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The interview was conducted via email. Text may have been edited for clarity or length. Can you tell us about what made you choose a career as an attorney? Did chess play a role in influencing your decision?

Alisa Melekhina: Law seemed like the natural career option when considering my varied interests. When I was young, I was always intellectually curious and enjoyed puzzle-solving and detective stories. During my high school years, I focused more on science but renewed my interest in writing and logic upon studying philosophy. From there, law was the natural progression given that it draws on essential skills for analytical thinking and persuasive reasoning.

Unsurprisingly, these are also skills prevalent in chess. The skill of planning and anticipating an adversary’s response especially overlap in both fields. Thus, I do credit chess as influencing my decision. On a practical level, at the time I was considering law school, I was also intrigued by the various intellectual property issues present in chess (for example, copyrights over games or player images) and was excited to study this field in law.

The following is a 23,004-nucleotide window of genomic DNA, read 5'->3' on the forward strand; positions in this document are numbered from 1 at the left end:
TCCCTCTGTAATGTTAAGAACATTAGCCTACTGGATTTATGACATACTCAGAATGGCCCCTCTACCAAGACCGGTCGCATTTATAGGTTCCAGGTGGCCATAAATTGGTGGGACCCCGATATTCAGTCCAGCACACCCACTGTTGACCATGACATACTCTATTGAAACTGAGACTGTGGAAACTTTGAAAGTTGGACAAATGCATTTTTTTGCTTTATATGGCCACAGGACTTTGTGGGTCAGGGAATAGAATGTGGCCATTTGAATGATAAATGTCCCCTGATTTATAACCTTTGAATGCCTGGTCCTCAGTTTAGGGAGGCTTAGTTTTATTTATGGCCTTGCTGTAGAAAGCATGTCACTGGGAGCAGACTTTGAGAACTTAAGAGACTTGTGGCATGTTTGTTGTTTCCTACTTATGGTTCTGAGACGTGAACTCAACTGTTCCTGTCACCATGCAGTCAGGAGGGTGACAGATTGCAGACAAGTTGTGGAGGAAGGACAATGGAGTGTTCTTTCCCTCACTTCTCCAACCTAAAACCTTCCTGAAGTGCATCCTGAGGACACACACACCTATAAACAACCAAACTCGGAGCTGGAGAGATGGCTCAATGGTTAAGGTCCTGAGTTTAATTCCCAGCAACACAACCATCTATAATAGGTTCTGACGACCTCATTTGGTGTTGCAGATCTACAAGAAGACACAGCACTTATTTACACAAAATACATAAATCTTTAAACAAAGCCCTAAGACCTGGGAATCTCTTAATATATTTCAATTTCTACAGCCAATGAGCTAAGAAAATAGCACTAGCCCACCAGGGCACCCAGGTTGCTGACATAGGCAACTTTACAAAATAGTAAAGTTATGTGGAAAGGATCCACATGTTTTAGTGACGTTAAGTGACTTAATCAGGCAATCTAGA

How did balancing chess and your academic career help you grow (in both pursuits)? Did you have any setbacks along the way?
I went straight to law school after graduating with my bachelor’s degree in philosophy (summa cum laude) in two years in 2011. I graduated from Penn Law in 2014. Indeed, during this time I was very active in chess and achieved several chess career highlights. Those who were aware of my academic pursuits might have underestimated how seriously I could still compete in chess. However, that inspired me even more because I thought I had to “prove myself” in being able to succeed in both fields.

Alisa Melekhina